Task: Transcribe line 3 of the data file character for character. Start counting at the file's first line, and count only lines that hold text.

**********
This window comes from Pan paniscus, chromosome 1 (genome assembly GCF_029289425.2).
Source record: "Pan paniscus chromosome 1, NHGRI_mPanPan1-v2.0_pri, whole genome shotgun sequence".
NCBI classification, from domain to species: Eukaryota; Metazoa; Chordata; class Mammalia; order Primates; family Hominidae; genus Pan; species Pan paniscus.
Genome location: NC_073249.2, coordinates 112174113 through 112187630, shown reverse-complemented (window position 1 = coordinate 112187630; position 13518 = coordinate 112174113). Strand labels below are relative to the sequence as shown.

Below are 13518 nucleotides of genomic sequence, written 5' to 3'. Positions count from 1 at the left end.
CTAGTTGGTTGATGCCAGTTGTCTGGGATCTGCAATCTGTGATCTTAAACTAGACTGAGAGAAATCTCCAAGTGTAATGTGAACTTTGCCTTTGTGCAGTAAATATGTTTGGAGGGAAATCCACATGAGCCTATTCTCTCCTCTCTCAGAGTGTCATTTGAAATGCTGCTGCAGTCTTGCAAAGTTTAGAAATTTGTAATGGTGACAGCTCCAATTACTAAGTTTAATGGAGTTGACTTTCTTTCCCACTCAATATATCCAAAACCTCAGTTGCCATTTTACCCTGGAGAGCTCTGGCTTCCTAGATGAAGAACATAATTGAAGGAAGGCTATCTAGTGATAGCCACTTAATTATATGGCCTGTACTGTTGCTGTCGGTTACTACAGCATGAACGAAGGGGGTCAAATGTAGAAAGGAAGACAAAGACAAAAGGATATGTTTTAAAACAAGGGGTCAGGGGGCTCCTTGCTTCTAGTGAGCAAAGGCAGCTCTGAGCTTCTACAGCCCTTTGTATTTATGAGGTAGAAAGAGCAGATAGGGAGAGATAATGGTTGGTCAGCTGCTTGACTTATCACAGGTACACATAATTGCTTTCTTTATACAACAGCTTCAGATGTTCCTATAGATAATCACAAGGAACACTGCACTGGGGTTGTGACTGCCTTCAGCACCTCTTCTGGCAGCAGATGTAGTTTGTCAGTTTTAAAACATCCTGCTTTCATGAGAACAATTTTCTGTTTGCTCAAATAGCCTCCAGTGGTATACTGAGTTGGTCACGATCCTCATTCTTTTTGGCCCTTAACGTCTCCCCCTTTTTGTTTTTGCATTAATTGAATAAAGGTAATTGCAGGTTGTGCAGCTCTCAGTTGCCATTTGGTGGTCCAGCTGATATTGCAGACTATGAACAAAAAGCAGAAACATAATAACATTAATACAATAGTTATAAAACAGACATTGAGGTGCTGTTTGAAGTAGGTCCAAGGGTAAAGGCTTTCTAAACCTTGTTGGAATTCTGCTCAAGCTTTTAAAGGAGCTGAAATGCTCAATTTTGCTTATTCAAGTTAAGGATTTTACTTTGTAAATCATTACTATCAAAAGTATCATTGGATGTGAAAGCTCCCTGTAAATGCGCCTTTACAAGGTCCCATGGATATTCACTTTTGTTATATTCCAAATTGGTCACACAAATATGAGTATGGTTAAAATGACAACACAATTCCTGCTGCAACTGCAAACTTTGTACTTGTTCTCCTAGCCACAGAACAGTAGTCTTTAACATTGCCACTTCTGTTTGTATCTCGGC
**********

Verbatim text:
NCBI classification, from domain to species: Eukaryota; Metazoa; Chordata; class Mammalia; order Primates; family Hominidae; genus Pan; species Pan paniscus.